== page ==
Here is a recent IELTS Speaking Part 2 topic question:
Describe a future plan which is not related to work or study
You should say:
What the plan is
When you thought of the plan
Who is involved in the plan
And how you think you will achieve the plan
The following sample and comment are given by an IELTS instructor that I work with.
One minute notes:
ummm, lose weight, saw doctor, lost w before, mainly me, also wife who cooks, I’ll do it one kilo per five weeks, snacks as rewards, measurin on a wall chart perhaps
Here is his scripts:
I have always been someone who likes his food. I’ve always been someone who enjoys sweets and things like that, and recently I’ve discovered that I’m about ten kilos overweight, I mean ten kilos heavier than is healthy for me. I have a plan to get down to my ideal weight within the next year.
I think it’s a pretty realistic plan. I’ve done it before. I once saw a doctor who recommended that I lose weight, because he was worried about the effect on my liver, and I was so scared by that that I did everything he said. His advice was nothing special – he just said to only eat three meals a day. He also recommended that I exercise, that I go running three times a week and I followed his advice religiously and got down to my ideal weight about a year after that.
I guess I put the weight back on because I really enjoy eating and sometimes I get lazy. I really enjoy eating and also I’m lucky to have a wife who cooks for me and I’m going to lose the weight one kilo every five weeks…………….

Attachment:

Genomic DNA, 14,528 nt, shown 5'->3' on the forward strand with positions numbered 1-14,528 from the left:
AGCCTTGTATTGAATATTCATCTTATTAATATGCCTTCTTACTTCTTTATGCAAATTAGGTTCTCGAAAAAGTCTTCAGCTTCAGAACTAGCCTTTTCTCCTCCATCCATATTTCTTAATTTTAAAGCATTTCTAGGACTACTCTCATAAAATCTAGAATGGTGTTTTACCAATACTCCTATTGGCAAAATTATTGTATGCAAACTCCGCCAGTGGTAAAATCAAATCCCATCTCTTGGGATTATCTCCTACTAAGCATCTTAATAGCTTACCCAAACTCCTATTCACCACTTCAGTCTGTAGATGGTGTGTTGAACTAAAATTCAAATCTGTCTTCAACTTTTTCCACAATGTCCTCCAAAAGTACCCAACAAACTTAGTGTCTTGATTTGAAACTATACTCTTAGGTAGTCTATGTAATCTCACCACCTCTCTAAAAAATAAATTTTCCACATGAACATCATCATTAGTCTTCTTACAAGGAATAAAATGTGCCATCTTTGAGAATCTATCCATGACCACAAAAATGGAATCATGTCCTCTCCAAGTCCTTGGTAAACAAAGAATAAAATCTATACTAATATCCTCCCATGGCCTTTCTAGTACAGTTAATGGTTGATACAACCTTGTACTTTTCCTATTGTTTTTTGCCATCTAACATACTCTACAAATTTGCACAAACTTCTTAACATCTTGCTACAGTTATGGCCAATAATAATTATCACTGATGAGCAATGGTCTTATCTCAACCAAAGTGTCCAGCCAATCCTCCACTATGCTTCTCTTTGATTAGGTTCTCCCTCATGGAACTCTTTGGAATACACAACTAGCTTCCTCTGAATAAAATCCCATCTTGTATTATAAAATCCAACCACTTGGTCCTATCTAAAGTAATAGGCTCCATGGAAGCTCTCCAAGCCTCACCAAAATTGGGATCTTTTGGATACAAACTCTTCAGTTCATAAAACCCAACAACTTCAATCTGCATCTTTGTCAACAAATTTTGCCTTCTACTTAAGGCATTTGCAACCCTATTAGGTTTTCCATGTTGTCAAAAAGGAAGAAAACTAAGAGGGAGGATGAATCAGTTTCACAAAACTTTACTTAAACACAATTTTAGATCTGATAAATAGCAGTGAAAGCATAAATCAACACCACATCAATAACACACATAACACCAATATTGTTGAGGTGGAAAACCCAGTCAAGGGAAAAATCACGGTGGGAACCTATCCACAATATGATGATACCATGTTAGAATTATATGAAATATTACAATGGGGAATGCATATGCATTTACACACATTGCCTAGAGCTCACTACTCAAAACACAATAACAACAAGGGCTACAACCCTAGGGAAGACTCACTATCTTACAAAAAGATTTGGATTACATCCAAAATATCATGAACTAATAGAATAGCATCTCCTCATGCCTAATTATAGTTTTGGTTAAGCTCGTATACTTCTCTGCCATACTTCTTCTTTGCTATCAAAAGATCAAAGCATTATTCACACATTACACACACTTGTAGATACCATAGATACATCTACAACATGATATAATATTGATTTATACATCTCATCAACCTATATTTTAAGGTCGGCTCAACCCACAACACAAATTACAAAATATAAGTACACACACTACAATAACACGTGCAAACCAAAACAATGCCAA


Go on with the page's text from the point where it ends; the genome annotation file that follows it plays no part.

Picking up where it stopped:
My plan is to do what I did before – only have chocolates once every five weeks, stick to a plan not to have second helpings and also I think keeping track of the weight I’ve lost by measuring it is a very good idea because if I do that –I think if I measure my progress that’ll be encouraging, and I think that will help me stick to it. I think I can definitely do it. Principally it affects me, but it also affects my family a little bit .cause they need me to be healthy. I think I can definitely do it.
His notes: I think ‘stick to a plan’ is a good idea, but I repeat it a bit too much. Notice that I didn’t have much to say about who would be involved apart from me, and only brought my family into it at the very last moment, when I was running out of things to say.
Useful vocabulary here includes:
I followed his advice religiously – if you do something religously, you always do it and you always do it at that time – people can have their morning coffee at 8am religiously, people can religously do their exercise before they start work
his advice was nothing special – it was good advice but not unusual
Principally it affects me – this means it mainly affects me
I also think I used a good tactic here – I talked about the past a lot. So if you are not sure if there’s much to say about a future plan, you can talk about what caused it (past tense), what you would like to do once the plan is over (when I finish cleaning my room, I’m going to watch all of Game of Thrones) and so on. Past is easier for me, because I don’t have the present/past issue that a lot of Non-English speakers have, but it’s a useful tactic for getting the whole two minutes anyway.